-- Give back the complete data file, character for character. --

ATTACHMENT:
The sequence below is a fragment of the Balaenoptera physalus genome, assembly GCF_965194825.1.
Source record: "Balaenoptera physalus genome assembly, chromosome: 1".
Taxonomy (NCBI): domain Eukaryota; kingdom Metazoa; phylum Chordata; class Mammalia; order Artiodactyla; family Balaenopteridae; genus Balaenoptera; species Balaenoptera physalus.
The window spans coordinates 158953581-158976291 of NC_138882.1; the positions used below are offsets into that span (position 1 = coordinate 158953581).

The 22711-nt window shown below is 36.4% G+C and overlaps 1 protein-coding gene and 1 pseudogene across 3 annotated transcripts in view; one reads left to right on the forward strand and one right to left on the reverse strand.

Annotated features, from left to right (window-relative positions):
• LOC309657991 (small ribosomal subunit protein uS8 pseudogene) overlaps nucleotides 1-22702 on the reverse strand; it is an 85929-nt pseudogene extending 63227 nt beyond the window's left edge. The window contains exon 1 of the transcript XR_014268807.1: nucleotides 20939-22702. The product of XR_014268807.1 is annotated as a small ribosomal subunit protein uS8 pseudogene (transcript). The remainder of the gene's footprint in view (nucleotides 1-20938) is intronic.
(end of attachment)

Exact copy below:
The sequence below is a fragment of the Balaenoptera physalus genome, assembly GCF_965194825.1.
Source record: "Balaenoptera physalus genome assembly, chromosome: 1".
Taxonomy (NCBI): domain Eukaryota; kingdom Metazoa; phylum Chordata; class Mammalia; order Artiodactyla; family Balaenopteridae; genus Balaenoptera; species Balaenoptera physalus.
The window spans coordinates 158953581-158976291 of NC_138882.1; the positions used below are offsets into that span (position 1 = coordinate 158953581).

The 22711-nt window shown below is 36.4% G+C and overlaps 1 protein-coding gene and 1 pseudogene across 3 annotated transcripts in view; one reads left to right on the forward strand and one right to left on the reverse strand.

Annotated features, from left to right (window-relative positions):
• LOC309657991 (small ribosomal subunit protein uS8 pseudogene) overlaps nucleotides 1-22702 on the reverse strand; it is an 85929-nt pseudogene extending 63227 nt beyond the window's left edge. The window contains exon 1 of the transcript XR_014268807.1: nucleotides 20939-22702. The product of XR_014268807.1 is annotated as a small ribosomal subunit protein uS8 pseudogene (transcript). The remainder of the gene's footprint in view (nucleotides 1-20938) is intronic.